Educators hold contrasting views on in-person classes as new school year nears for many Arizona students

Some teachers not afraid of holding in-person classes amid COVID-19 pandemic

While some teachers are not afraid, some are, and education union officials say they some have even thought of resigning their post.

PHOENIX – In-person learning could start for some Arizona school districts in a matter of weeks, and that has sparked some pushback from teachers who say it’s too soon.

Meanwhile, other teachers say they’re ready to go back now.

Some teachers thinking of resigning

Jacob Frantz with the Queen Creek Education Association

According to the head of the Queen Creek Education Association, COVID-19 makes some teachers reluctant to have students filling the seats on August 17.

“Especially for our members who are high-risk or who have spouses who are high-risk at home,” said Jacob Frantz with the Queen Creek Education Association. “It’s pretty hard to get away from that immediate threat.”

Frantz says he has has a dozen teachers coming to him who are thinking of resigning rather than return in person on August 17.

“I am constantly having to talk people down from resigning,” said Frantz. “I have had a lot of requests to organize sickouts and walkouts, and people are very upset.”

Charter school teacher says she’s ready to head back

Heidi Hanna, who teachers at a Chandler charter school, holds another view. She says while she understands why some teachers are reluctant, she is ready to go back.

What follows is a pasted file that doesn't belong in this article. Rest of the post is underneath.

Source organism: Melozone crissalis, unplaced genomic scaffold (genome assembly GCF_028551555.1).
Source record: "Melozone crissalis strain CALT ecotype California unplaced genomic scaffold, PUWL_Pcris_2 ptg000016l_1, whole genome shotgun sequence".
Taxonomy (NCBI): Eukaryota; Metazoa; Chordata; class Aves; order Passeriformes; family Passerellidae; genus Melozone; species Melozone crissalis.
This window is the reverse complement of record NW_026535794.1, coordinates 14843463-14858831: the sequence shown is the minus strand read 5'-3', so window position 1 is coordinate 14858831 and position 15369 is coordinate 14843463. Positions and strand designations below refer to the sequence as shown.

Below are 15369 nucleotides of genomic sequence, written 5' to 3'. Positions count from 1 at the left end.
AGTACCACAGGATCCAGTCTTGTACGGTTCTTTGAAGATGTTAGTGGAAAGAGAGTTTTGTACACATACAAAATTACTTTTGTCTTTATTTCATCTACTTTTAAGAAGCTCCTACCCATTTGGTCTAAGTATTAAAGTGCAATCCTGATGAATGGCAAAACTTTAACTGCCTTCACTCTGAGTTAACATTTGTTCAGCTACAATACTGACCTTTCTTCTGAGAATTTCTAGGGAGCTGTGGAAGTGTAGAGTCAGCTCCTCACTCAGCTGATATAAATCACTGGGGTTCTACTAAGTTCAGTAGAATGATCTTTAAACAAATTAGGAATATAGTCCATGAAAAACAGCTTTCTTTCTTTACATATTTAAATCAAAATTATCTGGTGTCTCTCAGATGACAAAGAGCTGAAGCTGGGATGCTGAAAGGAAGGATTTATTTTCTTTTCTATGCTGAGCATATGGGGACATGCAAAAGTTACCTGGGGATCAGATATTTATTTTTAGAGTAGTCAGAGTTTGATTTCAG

“I see the data. I see the stats. I see were at the top of the curve, and maybe going down. I feel like we’re doing enough protocol of masks everywhere and sanitizing everywhere,” said Hanna. “I think for people that are not for in-person learning or teaching to be more supportive of those that want to go back. I think I’ve seen a lot of the ‘oh, I don’t want to go back, I don,t want teachers or students to go back,’ but how about myself, who wants to back, to be more supportive of me and my opinion? I feel like I’m the minority voice here.”

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On CoronavirusNOW.com, you’ll find extensive coverage about COVID-19, including breaking news from around the country, exclusive interviews with health officials, and informative content from a variety of public health resources.

COVID-19 symptoms

Symptoms for coronavirus COVID-19 include fever, coughing, and shortness of breath. These, of course, are similar to the common cold and flu. 

Expect a common cold to start out with a sore or scratchy throat, cough, runny and/or stuffy nose. Flu symptoms are more intense and usually come on suddenly, and can include a high fever. 

Symptoms of COVID-19 may appear more slowly. They usually include fever, a dry cough and noticeable shortness of breath, according to the World Health Organization. A minority of cases develop pneumonia, and the disease is especially worrisome for the elderly and those with other medical problems such as high blood pressure, obesity, diabetes or heart conditions.

RELATED: Is it the flu, a cold or COVID-19? Different viruses present similar symptoms

COVID-19 resources Why social distancing can save lives amid COVID-19 pandemic

Social distancing is not only about preventing the illness itself, but rather, slowing the rate at which people get sick. 

CDC Website for COVID-19

https://www.cdc.gov/coronavirus

https://espanol.cdc.gov/coronavirus/2019-ncov/index.html (In Spanish/En Español)

AZDHS Website for COVID-19

https://www.azdhs.gov/preparedness/epidemiology-disease-control/infectious-disease-epidemiology/index.php#novel-coronavirus-home

https://www.azdhs.gov/preparedness/epidemiology-disease-control/infectious-disease-epidemiology/es/covid-19/index.php#novel-coronavirus-home (In Spanish/En Español)


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